As a Catholic, I embrace the idea that God exists within the context of my everyday life, and I welcome the Shehecheyanu as a verbal manifestation of that idea. It helps me put words behind my feelings of joy and gratitude, and moves me to verbally recognize God’s abundant blessings in the everyday moments of life. As I continue on in this year, I have a feeling that I’ll be saying the Shehecheyanu a lot more.
There are moments when I wonder if I’m trying too hard to control the circumstances of my daughter’s baptism, if—with both a nagging perfectionism and an air of hubris—I’m trying to micromanage the outpouring of the Holy Spirit. Perhaps I am. Then again, Jesus turned water to wine during the wedding at Cana even though everyone would have survived without it. A crass utilitarian he was not. He did the unnecessary—the extra—in favor of celebration and delight. If the Son of God himself wasn’t a “check the box and be done with it” kind of guy, then, well, I don’t have to be either. I’m holding out for my daughter’s baptism with patient hope and joyful anticipation.
I had the thought a year or two ago to ask a mentor of mine, who works in a position that involves frequent interviewing and hiring for various level positions, about the number-one quality that she looks for in applicants.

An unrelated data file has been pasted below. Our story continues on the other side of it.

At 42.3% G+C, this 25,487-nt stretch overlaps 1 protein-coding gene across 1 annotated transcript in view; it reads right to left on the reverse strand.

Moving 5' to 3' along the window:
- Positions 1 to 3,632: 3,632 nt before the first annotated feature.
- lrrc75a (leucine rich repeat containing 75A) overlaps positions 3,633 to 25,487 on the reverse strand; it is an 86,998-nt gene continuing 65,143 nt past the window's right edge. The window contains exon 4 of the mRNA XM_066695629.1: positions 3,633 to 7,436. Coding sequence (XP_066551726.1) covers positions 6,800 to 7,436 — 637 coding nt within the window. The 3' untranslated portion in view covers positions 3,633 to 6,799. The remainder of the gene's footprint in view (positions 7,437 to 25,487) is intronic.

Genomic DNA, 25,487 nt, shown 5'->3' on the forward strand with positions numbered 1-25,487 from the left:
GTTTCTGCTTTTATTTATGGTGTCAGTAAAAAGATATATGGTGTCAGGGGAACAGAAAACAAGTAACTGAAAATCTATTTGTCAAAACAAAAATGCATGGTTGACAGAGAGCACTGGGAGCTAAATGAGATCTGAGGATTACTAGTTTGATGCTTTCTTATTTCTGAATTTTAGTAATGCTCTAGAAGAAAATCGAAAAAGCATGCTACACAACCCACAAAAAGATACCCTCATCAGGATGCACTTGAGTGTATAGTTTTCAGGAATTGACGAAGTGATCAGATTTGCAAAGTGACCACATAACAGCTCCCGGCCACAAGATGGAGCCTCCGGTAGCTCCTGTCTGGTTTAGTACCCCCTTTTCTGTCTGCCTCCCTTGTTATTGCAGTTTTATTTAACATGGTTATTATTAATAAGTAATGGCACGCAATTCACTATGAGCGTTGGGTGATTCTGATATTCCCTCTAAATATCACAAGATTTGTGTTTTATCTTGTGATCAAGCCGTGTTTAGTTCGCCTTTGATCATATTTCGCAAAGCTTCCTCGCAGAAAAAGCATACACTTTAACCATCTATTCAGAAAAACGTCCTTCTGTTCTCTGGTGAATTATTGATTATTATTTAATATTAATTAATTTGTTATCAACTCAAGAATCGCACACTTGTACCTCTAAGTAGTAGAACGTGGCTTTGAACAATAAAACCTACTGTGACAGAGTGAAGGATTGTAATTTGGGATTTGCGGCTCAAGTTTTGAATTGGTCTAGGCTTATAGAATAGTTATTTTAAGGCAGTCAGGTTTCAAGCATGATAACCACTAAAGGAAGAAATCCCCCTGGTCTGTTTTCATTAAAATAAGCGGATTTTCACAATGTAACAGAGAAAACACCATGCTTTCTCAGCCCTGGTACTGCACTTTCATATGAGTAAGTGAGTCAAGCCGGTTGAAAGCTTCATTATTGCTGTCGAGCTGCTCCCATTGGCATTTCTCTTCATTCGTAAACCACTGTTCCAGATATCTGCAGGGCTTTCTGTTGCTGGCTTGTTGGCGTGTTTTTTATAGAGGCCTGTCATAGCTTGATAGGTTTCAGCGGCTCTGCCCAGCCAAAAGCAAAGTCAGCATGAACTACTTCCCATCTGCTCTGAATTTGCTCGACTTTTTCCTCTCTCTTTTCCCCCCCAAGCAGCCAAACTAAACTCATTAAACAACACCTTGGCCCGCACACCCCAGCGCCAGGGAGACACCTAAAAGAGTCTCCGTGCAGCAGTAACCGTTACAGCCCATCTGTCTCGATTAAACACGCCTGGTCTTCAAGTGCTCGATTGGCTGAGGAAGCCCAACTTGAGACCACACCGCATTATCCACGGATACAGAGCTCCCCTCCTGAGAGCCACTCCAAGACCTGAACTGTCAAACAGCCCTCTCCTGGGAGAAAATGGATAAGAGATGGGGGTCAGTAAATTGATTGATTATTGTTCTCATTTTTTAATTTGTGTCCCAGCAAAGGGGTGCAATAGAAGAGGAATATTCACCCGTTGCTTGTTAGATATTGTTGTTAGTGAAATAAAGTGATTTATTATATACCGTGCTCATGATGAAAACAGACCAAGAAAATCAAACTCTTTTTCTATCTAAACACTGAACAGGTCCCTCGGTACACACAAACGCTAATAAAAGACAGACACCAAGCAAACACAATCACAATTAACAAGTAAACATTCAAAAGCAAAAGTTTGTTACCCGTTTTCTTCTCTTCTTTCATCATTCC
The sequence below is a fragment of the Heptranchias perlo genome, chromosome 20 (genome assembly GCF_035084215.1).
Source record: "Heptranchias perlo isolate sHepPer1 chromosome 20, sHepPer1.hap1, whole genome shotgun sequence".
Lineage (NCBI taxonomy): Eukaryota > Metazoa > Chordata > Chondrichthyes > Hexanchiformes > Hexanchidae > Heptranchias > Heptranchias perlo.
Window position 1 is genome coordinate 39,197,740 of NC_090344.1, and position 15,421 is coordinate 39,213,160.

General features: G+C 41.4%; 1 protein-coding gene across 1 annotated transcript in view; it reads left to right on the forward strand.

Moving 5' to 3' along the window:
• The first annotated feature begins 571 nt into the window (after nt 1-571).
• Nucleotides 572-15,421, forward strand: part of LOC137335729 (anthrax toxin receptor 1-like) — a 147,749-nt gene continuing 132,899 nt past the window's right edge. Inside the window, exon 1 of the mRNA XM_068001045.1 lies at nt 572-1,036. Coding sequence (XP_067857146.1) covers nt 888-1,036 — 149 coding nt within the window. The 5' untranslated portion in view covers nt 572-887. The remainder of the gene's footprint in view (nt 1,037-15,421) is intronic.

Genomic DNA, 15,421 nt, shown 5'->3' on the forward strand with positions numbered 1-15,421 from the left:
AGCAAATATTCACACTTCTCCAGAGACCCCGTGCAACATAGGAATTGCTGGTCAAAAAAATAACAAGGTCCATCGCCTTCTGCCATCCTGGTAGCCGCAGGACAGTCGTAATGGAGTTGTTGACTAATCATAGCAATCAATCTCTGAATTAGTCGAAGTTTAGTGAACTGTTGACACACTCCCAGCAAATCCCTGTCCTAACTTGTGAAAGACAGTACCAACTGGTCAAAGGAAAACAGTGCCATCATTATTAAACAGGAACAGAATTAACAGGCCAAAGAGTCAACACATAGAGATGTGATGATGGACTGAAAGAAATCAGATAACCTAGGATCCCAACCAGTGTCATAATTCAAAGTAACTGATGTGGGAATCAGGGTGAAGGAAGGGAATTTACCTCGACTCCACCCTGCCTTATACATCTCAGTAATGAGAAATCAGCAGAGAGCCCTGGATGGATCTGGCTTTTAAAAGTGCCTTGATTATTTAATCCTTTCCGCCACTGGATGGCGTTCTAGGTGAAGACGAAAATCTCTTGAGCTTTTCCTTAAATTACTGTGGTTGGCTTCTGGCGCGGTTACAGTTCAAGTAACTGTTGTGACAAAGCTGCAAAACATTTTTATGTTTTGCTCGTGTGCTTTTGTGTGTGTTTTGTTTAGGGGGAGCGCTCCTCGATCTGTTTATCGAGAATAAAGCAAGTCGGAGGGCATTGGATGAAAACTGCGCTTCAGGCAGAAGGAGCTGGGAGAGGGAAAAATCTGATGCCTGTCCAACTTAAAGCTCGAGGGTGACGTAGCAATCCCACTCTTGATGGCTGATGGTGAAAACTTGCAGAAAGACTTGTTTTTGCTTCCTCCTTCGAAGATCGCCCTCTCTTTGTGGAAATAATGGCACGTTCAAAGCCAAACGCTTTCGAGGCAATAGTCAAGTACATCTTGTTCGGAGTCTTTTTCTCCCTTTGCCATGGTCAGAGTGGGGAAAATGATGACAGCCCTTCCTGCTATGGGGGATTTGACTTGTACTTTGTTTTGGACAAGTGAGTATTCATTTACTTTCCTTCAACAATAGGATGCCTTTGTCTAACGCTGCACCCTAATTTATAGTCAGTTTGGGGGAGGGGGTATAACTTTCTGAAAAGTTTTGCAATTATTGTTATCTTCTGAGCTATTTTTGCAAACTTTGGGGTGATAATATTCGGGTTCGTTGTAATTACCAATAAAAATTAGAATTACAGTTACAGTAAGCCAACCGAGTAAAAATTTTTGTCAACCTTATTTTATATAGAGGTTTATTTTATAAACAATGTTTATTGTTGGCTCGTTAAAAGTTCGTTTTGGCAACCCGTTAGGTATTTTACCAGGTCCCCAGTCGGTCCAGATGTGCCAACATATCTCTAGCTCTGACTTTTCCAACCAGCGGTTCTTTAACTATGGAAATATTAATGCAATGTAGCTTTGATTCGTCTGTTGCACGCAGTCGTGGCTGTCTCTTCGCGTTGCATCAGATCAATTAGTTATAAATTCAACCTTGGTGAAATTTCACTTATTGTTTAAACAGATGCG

Her answer was quick and clear: a tolerance for ambiguity. She went on to explain how rare it is that answers are straightforward, next steps are clear, and making decisions is easy. Instead, the people with whom she works need to be not only comfortable with grey areas, but able to flourish within them.
As she described this quality, I found myself both agreeing with its value for all sorts of jobs and circumstances, and determining that it was a quality I wanted to prioritize cultivating.
Often, my approach to challenging phases of life is to grit my teeth and shoulder through the difficulties while repeating the mantra “there’s no way out but through.” But this year, I found that a different aphorism — one that just popped into my head one day, like a missive from the universe — helped me deal with my pandemic-related struggles: “It was never going to be easy.”
Q: My son is not living up to his responsibilities raising my 6-year-old grandson in the faith. He starts first grade in the fall and hasn’t been enrolled in CCD. My son is Catholic but only goes to Mass when I visit, and the last couple of times I was visiting we brought my grandson with us to Mass. My daughter-in-law is also Catholic but hasn’t practiced since high school. What can I do? I am concerned about my grandson not being raised in the faith.
Time-management is a valuable skill, and I doubt that I’ll ever stop being drawn to books with titles like “Getting Things Done,” “Deep Work” and “The Checklist Manifesto.” But priority management — or paying attention to why we are working and what we’re working towards — is equally important. Organizing my weeks in a way that maximizes productivity, presence and pleasure is helping me do both.
People can make our lives more difficult, but without them, we wouldn’t survive. Given this reality, it’s worth figuring out ways to deal with people who challenge us. In cases where changes to the relationships or circumstances are impossible, transforming our attitudes towards the relationships or circumstances may be a good option.